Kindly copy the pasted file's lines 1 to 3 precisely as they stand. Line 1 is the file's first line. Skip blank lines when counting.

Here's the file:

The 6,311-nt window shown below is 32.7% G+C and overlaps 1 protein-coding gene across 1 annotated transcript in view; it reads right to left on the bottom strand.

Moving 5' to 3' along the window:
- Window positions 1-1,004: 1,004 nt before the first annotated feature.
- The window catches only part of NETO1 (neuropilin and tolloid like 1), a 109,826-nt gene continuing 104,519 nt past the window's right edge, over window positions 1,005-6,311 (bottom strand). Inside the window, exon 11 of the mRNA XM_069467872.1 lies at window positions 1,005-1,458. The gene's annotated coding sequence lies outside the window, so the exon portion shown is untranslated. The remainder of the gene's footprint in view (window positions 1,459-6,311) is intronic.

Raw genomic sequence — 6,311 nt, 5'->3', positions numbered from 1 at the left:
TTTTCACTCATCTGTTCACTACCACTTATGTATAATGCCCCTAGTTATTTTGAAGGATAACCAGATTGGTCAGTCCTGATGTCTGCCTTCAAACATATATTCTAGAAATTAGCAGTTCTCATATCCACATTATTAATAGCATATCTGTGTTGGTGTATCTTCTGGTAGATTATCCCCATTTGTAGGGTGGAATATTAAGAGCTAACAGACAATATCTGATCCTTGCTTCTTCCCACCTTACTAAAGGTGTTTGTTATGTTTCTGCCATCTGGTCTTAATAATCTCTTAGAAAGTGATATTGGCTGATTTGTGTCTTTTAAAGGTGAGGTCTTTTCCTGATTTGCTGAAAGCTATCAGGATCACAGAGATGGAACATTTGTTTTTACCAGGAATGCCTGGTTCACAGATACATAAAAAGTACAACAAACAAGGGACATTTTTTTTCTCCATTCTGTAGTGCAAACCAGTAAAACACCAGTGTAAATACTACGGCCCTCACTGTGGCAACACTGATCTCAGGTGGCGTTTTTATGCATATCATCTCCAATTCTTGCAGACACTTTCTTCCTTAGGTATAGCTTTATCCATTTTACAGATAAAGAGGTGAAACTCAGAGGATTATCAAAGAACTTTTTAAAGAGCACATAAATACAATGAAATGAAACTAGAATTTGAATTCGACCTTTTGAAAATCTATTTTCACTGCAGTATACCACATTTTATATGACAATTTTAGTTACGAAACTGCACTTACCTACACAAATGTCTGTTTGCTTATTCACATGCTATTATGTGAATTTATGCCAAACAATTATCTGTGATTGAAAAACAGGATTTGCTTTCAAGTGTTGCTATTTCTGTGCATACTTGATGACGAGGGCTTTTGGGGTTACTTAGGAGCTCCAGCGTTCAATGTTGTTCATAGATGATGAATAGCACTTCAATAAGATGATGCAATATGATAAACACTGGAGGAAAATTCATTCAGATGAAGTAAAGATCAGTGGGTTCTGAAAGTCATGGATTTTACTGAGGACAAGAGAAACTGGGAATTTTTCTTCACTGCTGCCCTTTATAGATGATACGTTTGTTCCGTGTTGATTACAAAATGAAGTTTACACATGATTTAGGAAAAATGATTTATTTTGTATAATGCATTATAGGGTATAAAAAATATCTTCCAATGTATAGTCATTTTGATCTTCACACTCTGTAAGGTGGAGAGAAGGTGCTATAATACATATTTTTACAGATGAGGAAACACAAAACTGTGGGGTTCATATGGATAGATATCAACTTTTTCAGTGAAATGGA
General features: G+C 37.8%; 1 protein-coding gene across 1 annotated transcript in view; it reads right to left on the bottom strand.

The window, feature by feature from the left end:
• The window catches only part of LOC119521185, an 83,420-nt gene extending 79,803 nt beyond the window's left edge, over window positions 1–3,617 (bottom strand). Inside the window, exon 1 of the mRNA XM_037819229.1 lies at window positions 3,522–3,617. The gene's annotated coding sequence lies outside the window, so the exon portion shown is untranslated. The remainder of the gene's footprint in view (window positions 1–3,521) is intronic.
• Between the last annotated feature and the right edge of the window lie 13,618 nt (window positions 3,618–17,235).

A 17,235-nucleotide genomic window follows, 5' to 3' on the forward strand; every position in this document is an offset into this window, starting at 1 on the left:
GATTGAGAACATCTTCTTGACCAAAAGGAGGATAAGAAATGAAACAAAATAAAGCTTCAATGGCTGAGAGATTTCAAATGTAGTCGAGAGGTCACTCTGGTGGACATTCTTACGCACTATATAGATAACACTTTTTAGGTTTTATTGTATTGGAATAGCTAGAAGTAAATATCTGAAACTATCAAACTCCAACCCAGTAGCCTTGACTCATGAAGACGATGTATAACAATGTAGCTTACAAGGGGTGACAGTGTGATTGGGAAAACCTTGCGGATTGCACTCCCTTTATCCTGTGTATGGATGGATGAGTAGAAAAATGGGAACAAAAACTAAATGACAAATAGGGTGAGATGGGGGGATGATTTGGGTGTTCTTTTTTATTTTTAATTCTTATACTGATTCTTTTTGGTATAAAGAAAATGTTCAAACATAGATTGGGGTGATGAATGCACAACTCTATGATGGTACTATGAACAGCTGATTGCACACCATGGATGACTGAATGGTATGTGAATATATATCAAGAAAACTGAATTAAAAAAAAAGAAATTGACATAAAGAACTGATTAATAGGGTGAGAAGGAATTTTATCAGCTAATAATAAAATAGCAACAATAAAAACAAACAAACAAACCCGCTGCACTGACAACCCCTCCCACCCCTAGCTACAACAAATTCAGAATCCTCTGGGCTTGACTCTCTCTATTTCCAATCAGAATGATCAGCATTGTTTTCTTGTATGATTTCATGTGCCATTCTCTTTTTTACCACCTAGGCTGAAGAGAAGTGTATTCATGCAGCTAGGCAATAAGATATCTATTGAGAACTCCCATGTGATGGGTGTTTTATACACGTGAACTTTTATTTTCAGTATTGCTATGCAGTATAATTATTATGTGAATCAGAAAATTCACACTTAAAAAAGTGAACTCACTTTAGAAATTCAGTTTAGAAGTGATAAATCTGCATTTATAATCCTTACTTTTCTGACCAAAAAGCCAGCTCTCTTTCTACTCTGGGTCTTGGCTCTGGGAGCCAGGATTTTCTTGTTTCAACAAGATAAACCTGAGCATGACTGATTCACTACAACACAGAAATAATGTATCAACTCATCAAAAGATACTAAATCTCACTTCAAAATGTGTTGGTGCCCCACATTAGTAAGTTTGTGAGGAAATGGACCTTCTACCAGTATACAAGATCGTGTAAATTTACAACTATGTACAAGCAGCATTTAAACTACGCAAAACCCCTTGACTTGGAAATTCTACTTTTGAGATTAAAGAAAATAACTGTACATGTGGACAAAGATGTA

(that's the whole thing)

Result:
The 6,311-nt window shown below is 32.7% G+C and overlaps 1 protein-coding gene across 1 annotated transcript in view; it reads right to left on the bottom strand.

Moving 5' to 3' along the window:
- Window positions 1-1,004: 1,004 nt before the first annotated feature.